Dixon–Markle House

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Dixon–Markle House
A light blue wooden house with pointed roof and a covered white-trimmed porch. There is a square projecting section on the left corner. The view is slightly obscured by trees; at the edges a distant ridgeline can be seen. In the foreground, at the bottom, is a pink stone walk and black iron fence
North (front) elevation, 2010
A map of Colorado showing county boundaries and major waterways. In the west central portion of the state there is a red dot in the center of Pitkin County.
A map of Colorado showing county boundaries and major waterways. In the west central portion of the state there is a red dot in the center of Pitkin County.
Location within Colorado
Location Aspen, CO
Coordinates 39°11′18″N 106°49′21″W / 39.18833°N 106.82250°W / 39.18833; -106.82250Coordinates: 39°11′18″N 106°49′21″W / 39.18833°N 106.82250°W / 39.18833; -106.82250
Built 1888
Architectural style Queen Anne
MPS Historic Resources of Aspen
NRHP Reference # 87000165
Added to NRHP March 6, 1987

The Dixon–Markle House is located at the corner of East Cooper Avenue and South Aspen Street in Aspen, Colorado, United States. It is a wood frame house erected in the 1880s. In 1987 it was listed on the National Register of Historic Places along with other properties in the city.

It is believed to have been the house of a successful miner during the silver-mining boom years that established Aspen. A complex application of the Queen Anne architectural style that is unique in the city,[1] it features an unusual projecting bay on its northeast corner. It has remained relatively intact from the time of its construction.


The house is located on the southwest corner of the intersection, one block west of Rubey Park, which buffers the commercial eastern portion of Aspen from its residential West End. Surrounding buildings are all multiple-unit dwellings. A detached guest house faces an unnamed alley connecting South Aspen and South Garmisch streets south of the property. The terrain is level, with the slopes of Aspen Mountain rising within two blocks to the southwest and south. On the lot's north bound is a small iron fence, with a stone walk leading to the sidewalk.[1]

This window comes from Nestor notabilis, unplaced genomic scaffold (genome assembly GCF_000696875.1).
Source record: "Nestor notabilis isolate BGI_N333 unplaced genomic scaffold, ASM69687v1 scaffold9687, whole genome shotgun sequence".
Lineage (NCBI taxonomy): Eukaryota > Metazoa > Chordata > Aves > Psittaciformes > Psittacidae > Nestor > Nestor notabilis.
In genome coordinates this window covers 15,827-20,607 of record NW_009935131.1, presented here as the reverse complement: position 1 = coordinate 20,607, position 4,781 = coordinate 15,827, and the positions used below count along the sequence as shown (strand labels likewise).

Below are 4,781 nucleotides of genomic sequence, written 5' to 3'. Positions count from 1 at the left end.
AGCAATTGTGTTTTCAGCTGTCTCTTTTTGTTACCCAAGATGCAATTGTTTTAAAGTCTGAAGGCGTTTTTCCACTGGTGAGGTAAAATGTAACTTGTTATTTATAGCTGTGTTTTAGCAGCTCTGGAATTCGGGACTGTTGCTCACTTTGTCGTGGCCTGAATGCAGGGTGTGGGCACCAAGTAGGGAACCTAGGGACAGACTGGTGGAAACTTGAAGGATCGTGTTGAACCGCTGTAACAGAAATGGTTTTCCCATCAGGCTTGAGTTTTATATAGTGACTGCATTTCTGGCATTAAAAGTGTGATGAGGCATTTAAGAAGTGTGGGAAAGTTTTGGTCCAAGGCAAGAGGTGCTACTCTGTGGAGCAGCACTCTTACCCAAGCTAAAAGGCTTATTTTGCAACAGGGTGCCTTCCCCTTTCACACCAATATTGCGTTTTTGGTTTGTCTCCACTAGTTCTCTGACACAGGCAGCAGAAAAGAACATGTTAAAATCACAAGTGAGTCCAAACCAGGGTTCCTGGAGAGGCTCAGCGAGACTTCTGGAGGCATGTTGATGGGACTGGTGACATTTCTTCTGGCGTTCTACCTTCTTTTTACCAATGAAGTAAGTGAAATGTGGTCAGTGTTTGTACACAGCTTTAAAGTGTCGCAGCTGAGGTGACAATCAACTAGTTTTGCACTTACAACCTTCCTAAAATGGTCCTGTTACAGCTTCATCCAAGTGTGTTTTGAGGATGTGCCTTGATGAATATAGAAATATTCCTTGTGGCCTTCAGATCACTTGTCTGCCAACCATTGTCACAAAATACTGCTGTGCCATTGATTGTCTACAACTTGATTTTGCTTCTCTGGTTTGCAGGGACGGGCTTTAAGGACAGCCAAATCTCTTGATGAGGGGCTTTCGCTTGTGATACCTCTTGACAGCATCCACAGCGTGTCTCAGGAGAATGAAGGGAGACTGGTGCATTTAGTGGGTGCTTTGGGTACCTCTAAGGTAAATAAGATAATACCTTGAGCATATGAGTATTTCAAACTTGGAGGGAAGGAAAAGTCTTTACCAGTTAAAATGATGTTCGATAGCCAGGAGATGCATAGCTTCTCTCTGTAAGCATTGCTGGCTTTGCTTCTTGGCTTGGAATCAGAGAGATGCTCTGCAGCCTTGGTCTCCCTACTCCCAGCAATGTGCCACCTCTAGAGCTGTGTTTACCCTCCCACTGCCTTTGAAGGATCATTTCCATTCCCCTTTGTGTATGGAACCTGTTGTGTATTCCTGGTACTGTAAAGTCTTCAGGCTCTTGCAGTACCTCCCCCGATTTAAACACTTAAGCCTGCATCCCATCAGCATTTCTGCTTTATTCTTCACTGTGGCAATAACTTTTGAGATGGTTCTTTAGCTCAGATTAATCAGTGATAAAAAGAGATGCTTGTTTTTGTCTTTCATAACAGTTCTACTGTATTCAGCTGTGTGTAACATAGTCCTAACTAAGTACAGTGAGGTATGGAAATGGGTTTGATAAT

The building itself is a two-and-a-half-story rectangular structure sided with clapboard and topped with a wood-shingled hipped roof gabled on the north (front) elevation. That two-bay facade has a full-length shed-roofed porch on the ground floor with turned posts, balustrade and a spindled frieze. At the northeast corner is a square-shaped two-story projecting bay topped with a gabled dormer window.[2]

Another side of the same house seen in the first picture. This side is longer, with only two windows on the first story and one above, topped by a peaked roof of light-colored wood. Two silvery cars are parked on the street in front.
East elevation

On the east facade the porch roof is continued with a belt course of dark wood shingles, flared slightly and set off with molded surrounds. Near the south end of the facade on the first story is another slight projecting bay with a hipped roof. Its two windows are one-over-one double-hung sash, like all those on the house. There is a single window above. On the rear the shingled course ends in a steeply pitched pent-roofed porch with similar treatment to the front.


The house was built by a J.M. Dixon, then a miner, in 1888. At that time Aspen was a prosperous, growing mining town, suffused with the wealth produced by the Colorado Silver Boom. In addition to miners, it had attracted many tradesmen, who were able to build sophisticated houses in contemporary architectural styles for the newly wealthy. The new Queen Anne Style was particularly popular at that time. Most such houses in Aspen were built from pattern-book designs, but the Dixon house appears to be a wholly unique design.[1]

Dixon later went into real estate and finance. In the middle of the next decade, after the Panic of 1893 and the ensuing repeal of the Sherman Silver Purchase Act had ended the boom years, he sold the house to L.C. Markle, a local blacksmith. The house, like many of the others from Aspen's boom years, fell into neglect during the city's "quiet years" in the early 20th century.[1]

By the 1950s, as Aspen was slowly reviving as a popular ski resort, the house was showing the signs of this. All the original paint had gone, and the bare wood was exposed to the elements. In 1953 the one-story gabled barn with shed-roofed addition was added at the back of the lot, on the alley.[1]

The house itself would start to see some attention in the next decade. New bathrooms were installed along with new plumbing and electricity in 1964, and the kitchen was updated. The barn was updated into a three-story guest house shortly afterwards.[1]

Serious restoration began in the 1980s. The porches came first, in 1982, with new foundations as well. Three years later the roof was reshingled in wood. The whole house has since been repainted.[1]

See also[edit]


  1. ^ a b c d e f g Norgren, Barbara (July 28, 1986). "National Register of Historic Places nomination, Dixon–Markle House" (PDF). U.S. National Park Service. Retrieved December 23, 2012. 
  2. ^ "Pitkin County". History Colorado. Retrieved May 12, 2011.